A THERMODYNAMIC STUDY ON CARBURIZING OF PLAIN CARBON AND ALLOY STEELS (OXYGEN PROBE)
Most of the published experimental data on the activity of carbon in austenite are for binary Fe-C and ternary Fe-X-C austenites, where X is an alloying element such as Mn, Si, Ni, Cr, Mo, and V. This prior data was obtained by equilibrating foil specimens with CO - CO(,2) or H(,2) - CH(,4) gas mixtures of a fixed composition. Commercial carburizing steels generally contain several alloying elements and the activity of carbon in these steels has been predicted from the numerical sum of the effects of each alloying element on the activity of carbon in ternary Fe-X-C austenite. Its validity has not been reported. The activity of carbon in commercial plain carbon and alloy steels was investigated in this study. Steel foils were equilibrated with an endothermic generator gas, the most common carburizing atmosphere presently used in heat treating industries. The activity of carbon was obtained from the measured partial pressures of CO, CO(,2), H(,2)O, CH(,4), and O(,2) of the furnace atmosphere. The carbon content of specimens was chemically analyzed. The activity of carbon in plain carbon steel, AISI type 1010, was found to be generally in agreement with previously reported data on pure iron at high carbon concentrations, but a noticeable difference was found at low carbon concentrations, especially at high temperature. The activity of carbon in alloy steels, AISI type 4820, 8620, and 9310, was found to be much higher than that calculated from the numerical sum of the effects of each alloying element on the carbon activity in ternary Fe-X-C austenite. The effect of alloying elements Si, Mn, and Cr, on the oxidation of these commercial steels during carburizing, was found to be about the same for a given temperature and oxygen partial pressure, regardless of differences in chemical composition.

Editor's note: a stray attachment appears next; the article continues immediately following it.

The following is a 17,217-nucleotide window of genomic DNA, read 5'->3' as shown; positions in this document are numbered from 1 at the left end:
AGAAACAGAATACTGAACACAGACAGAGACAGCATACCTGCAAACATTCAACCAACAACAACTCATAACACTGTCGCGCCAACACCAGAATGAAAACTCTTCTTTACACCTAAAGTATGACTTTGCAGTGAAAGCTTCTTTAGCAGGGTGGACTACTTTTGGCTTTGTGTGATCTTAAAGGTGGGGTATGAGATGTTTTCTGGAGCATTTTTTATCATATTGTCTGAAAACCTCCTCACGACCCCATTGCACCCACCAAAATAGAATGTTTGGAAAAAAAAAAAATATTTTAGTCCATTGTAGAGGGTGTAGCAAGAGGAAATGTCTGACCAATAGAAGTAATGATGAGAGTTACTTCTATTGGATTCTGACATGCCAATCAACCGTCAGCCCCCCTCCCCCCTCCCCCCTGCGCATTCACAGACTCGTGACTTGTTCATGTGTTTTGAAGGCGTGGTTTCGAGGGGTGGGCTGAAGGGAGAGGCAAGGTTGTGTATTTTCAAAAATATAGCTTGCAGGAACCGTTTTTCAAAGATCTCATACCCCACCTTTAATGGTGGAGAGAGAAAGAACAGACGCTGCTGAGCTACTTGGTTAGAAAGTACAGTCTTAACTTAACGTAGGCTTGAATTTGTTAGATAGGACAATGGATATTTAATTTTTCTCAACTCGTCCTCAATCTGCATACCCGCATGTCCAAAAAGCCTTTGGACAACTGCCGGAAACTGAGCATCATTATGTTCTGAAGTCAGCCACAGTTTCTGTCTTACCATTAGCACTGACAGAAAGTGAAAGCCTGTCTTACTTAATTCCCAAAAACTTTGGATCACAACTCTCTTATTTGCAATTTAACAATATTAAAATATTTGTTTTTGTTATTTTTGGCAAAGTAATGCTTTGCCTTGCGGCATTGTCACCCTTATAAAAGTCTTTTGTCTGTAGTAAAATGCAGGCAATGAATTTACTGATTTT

HWANG, JONG-IL, "A THERMODYNAMIC STUDY ON CARBURIZING OF PLAIN CARBON AND ALLOY STEELS (OXYGEN PROBE)" (1986). Dissertations (1962 - 2010) Access via Proquest Digital Dissertations. AAI8708724.